Socio-Ethical Impact of the Emerging Smart Technologies

Socio-Ethical Impact of the Emerging Smart Technologies

Octavian M. Machidon (Transilvania University of Brasov, Romania)
Copyright: © 2018 |Pages: 15
DOI: 10.4018/978-1-5225-5094-5.ch012

Abstract

Today, technology is being integrated in all social environments, at home, school, or work, shaping a new world in which there is a closer interaction between human and machine than ever before. While every new technology brings along the expected “blessings,” there is also the thick end of the stick, namely the potential undesired effects it might cause. Explorative research in smart and enhancing technologies reveals that the current trend is for them to transcend to persuasive technologies, capable of shaping human behavior. In this context, this chapter aims at identifying the social and ethical implications of such technologies, being elaborated after reviewing literature from various research domains. It addresses the implications of today's smart and enhancing technologies on several levels: health repercussions, the social and behavioral changes they generate, and concerns of privacy and security. Also, the chapter emphasizes the need for scientists and researchers to engage not only with the technical considerations, but also with the societal implications mentioned above.
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Introduction

In today’s society “smart” things are in the center of attention: smartphones, smart grids, smart meters, smart cars, smart homes, smart cities, and so on, are just a few examples of (until yesterday) ordinary devices and technologies that turned “smart” in the past decade, becoming connected to the Internet, more attractive to customers, and also more pervasive with regard to the user’s everyday life. Smart technologies are gaining more and more presence in the user’s everyday life; they even enter highly sensitive environments, such as the home. This leads to the emergence of specific ethical issues concerning these new smart socio-technical systems.

Being based on the concept of ambient intelligence (which describes electronic environments that are sensitive and responsive to the presence of people), smart devices are developed by integrating microprocessors and sensors into ordinary objects, making them able to respond to the environment and interact with humans and other smart objects. Today’s technology makes it possible for computers to surround and serve humans in every-day life by working non-intrusively in the background. This is referred to as “ubiquitous computing”, a concept that has long been foreseen by scientists and researchers (Weiser, 1993). Ubiquitous computing is a method of achieving the most efficient technology that interacts with and surrounds its users while remaining effectively invisible to them. Research in ubiquitous computing has focused on three main topics: natural interfaces (a diversity of communication capabilities between humans and machines), context-aware applications (the application’s capability to adapt its behavior based on information from the physical and computational environment), and automated capture and access (for recording and rendering live experiences) (Abowd & Mynatt, 2000). The European Union 1999 IST Programme Advisory Group (ISTAG) vision statement for Framework Programme 5 describes a scenario where “people will be surrounded by intelligent and intuitive interfaces embedded in everyday objects around us and an environment recognizing and responding to the presence of individuals in an invisible way” (Ahola, 2001). This 1999 vision has become today’s reality.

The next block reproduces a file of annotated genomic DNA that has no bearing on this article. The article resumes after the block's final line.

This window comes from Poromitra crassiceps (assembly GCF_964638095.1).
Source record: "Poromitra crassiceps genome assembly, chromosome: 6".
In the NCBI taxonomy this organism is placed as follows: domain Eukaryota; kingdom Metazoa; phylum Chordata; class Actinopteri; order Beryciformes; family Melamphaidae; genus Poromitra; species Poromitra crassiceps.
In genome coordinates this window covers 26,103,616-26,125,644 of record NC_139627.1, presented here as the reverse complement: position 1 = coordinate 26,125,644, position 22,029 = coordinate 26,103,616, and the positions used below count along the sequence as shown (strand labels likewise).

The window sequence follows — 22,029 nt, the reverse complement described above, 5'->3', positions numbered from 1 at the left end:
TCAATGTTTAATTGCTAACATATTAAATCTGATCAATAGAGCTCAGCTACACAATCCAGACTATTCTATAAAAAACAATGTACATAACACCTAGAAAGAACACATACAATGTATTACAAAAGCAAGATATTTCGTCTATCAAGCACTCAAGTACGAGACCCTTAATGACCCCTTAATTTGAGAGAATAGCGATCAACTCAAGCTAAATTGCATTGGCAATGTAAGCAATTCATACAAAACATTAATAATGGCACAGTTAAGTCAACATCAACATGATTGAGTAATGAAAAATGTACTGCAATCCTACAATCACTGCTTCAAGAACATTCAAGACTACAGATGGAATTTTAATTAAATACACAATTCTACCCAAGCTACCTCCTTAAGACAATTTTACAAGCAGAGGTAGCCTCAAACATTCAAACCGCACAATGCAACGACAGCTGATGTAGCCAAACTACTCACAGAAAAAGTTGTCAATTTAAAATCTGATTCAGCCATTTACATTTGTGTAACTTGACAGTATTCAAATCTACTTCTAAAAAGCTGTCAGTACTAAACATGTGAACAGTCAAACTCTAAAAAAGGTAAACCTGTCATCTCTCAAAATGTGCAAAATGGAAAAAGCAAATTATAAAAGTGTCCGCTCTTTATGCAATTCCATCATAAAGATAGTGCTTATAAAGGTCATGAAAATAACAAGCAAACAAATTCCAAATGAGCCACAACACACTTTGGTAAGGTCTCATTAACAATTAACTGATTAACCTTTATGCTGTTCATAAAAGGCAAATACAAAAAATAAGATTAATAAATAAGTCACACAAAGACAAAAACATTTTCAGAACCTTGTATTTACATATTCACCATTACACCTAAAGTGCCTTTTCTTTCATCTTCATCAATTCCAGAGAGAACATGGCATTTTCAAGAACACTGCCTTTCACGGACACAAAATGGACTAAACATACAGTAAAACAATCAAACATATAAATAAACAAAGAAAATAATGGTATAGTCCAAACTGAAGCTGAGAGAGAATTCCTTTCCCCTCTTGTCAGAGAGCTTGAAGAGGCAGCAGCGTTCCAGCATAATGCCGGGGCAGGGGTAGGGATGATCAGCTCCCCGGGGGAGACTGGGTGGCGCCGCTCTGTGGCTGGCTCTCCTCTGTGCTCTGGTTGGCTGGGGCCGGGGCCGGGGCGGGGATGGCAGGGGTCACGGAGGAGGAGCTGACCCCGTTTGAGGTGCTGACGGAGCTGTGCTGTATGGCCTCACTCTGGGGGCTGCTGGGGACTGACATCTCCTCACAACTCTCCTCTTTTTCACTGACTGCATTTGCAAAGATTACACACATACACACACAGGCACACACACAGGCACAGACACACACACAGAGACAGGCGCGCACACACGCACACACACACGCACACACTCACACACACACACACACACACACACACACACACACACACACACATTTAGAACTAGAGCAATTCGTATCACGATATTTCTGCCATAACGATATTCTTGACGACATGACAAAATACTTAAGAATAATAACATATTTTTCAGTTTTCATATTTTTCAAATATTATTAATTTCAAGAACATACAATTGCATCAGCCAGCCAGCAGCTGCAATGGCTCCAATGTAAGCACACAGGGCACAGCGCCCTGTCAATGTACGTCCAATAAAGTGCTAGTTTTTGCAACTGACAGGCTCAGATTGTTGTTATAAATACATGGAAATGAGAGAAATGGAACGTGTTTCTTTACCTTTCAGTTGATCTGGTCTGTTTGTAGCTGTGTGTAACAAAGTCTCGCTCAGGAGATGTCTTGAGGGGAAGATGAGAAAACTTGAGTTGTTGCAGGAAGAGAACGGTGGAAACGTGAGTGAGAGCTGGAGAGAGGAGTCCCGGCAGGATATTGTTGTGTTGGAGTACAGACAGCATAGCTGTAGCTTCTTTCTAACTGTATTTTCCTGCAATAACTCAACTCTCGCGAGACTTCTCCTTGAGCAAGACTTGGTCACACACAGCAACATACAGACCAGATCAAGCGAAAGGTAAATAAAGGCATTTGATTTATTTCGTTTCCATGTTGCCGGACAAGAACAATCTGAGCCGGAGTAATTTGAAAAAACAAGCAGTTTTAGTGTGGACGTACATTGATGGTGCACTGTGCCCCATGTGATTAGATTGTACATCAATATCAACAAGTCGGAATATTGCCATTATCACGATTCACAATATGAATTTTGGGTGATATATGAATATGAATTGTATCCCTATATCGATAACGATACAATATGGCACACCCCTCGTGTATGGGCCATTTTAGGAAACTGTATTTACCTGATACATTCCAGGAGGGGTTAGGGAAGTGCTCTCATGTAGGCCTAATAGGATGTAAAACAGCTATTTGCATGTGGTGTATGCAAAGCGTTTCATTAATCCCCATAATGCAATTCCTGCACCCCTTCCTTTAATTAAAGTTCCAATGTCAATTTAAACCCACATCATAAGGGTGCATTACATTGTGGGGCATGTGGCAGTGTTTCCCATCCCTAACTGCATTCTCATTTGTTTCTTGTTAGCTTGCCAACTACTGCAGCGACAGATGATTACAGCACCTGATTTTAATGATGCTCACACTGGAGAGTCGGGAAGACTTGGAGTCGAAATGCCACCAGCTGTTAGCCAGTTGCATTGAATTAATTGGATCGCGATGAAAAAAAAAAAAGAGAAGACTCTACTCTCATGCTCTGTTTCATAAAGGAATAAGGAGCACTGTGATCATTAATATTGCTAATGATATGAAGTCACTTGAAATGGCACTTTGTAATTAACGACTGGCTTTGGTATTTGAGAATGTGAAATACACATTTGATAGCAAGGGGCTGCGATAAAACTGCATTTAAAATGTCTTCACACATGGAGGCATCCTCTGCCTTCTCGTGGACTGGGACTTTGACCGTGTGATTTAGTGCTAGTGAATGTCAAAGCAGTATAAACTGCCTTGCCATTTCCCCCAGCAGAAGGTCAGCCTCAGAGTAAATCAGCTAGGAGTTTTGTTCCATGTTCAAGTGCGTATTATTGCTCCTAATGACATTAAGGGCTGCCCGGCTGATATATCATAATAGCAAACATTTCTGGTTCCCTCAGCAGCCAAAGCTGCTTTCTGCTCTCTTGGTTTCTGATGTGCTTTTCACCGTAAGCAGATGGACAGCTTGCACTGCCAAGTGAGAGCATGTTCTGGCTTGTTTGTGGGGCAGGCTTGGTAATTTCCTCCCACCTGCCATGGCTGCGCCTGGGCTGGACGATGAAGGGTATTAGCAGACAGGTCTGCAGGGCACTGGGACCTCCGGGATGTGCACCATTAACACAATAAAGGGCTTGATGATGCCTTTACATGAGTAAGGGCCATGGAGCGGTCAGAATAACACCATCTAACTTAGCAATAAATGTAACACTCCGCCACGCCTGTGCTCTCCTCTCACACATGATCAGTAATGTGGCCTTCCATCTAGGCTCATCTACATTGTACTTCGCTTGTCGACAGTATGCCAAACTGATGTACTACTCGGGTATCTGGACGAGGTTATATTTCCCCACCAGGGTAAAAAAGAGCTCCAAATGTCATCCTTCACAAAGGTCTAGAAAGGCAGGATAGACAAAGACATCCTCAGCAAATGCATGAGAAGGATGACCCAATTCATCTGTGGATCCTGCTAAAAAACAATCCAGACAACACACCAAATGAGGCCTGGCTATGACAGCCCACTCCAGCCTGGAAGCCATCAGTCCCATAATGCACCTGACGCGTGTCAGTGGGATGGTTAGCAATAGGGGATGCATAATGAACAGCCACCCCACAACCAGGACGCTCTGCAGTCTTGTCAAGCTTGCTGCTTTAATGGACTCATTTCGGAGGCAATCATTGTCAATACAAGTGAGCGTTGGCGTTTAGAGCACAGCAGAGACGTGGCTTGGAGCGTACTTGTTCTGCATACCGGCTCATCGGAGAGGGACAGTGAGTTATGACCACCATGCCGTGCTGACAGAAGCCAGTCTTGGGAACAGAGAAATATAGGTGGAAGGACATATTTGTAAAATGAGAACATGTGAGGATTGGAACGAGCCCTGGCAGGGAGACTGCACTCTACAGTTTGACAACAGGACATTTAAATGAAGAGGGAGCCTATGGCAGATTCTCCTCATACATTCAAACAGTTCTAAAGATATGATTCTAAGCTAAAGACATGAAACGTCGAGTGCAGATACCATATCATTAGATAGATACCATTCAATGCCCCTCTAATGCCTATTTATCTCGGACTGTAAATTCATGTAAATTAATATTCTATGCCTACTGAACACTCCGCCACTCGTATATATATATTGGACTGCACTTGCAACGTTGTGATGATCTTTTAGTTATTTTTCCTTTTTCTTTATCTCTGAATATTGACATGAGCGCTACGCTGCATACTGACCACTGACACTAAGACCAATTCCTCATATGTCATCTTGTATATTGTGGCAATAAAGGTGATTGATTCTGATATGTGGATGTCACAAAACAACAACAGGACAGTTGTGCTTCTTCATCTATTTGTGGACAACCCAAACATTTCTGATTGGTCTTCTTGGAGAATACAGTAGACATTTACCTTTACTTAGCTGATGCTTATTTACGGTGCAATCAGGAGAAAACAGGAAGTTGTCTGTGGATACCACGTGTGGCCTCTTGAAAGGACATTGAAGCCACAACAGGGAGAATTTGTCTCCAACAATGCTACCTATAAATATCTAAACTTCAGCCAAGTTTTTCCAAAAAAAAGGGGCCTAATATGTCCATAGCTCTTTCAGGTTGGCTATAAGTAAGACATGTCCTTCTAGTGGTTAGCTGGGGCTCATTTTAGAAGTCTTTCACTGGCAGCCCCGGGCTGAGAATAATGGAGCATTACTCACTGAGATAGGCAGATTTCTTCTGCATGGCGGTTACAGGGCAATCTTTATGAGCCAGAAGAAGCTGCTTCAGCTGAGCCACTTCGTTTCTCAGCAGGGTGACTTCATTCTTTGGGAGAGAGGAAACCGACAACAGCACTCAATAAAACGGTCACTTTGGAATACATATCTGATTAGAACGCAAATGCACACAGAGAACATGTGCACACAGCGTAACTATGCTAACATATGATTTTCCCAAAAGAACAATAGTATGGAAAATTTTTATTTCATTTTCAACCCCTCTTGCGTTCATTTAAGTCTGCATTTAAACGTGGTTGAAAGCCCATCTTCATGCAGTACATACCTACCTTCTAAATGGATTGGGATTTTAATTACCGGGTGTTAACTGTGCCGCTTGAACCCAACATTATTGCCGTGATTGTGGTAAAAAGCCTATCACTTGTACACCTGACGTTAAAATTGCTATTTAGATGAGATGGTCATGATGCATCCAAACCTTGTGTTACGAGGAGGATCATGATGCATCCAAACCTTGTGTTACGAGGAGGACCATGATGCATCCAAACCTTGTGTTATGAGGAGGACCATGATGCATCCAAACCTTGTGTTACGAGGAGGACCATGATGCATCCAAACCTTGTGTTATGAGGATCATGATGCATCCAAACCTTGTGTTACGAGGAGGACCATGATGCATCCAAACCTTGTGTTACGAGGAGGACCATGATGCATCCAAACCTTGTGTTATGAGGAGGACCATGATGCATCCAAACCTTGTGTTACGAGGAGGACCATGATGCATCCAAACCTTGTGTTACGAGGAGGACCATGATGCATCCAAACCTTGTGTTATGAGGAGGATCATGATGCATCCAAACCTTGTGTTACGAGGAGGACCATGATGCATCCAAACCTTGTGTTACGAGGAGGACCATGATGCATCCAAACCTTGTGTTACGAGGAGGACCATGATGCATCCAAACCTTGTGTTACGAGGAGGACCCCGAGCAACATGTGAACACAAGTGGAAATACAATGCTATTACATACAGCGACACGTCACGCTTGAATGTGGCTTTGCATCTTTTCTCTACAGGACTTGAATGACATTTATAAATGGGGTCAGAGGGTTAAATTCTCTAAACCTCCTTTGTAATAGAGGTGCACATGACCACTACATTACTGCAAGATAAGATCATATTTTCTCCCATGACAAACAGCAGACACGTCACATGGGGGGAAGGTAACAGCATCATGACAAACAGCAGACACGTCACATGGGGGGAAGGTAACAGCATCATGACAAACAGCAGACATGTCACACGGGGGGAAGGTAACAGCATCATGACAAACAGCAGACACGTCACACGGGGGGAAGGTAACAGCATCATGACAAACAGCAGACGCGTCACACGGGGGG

A common feature of all smart technologies and devices is the focus on existential experience, the capability of a particular item to provide situation and context-aware services to the users in real time. For example, a smartphone weather application knows how to update the weather forecast based on the user’s location (location-awareness). A smart car navigation system can adapt its route based on real-time traffic and weather analysis. A smart grid provides real-time detection and understanding of conditions in order to get a timely response in emergency situations. All these smart products and services are being designed to co-exist in the emerging global Internet-based information architecture named the “Internet of Things” (IoT). The IoT is considered as the ideal backbone for ubiquitous computing by enabling objects to be easily identifiable in smart environments, easing the retrieval of information from the Internet, thus facilitating their adaptive functionality (Fabian, 2008). IoT enables ordinary objects to communicate and interact, therefore becoming smart and providing smart services.

The research presented in this chapter pertains to the field of technoethics. This is an interdisciplinary field that emerged in the 1970's highlighting the moral and social responsibilities that engineers and technologists have for the outcomes of the technological progress and development (Bunge, 1977). Such an approach makes perfect sense given that technology cannot be viewed as a segregated part of society, but a complex, integrated component that influences life on a variety of levels.

Technoethics is defined as an interdisciplinary field concerned with all ethical aspects of technology within a society shaped by technology (Luppicini, 2009). Given the variety and heterogeneity of technologies, and the multitude of fields where they are being used, technoethics brings on the mandatory inter-disciplinary approach needed in order to properly deal with the all the technological processes embedded within all the spheres of life.

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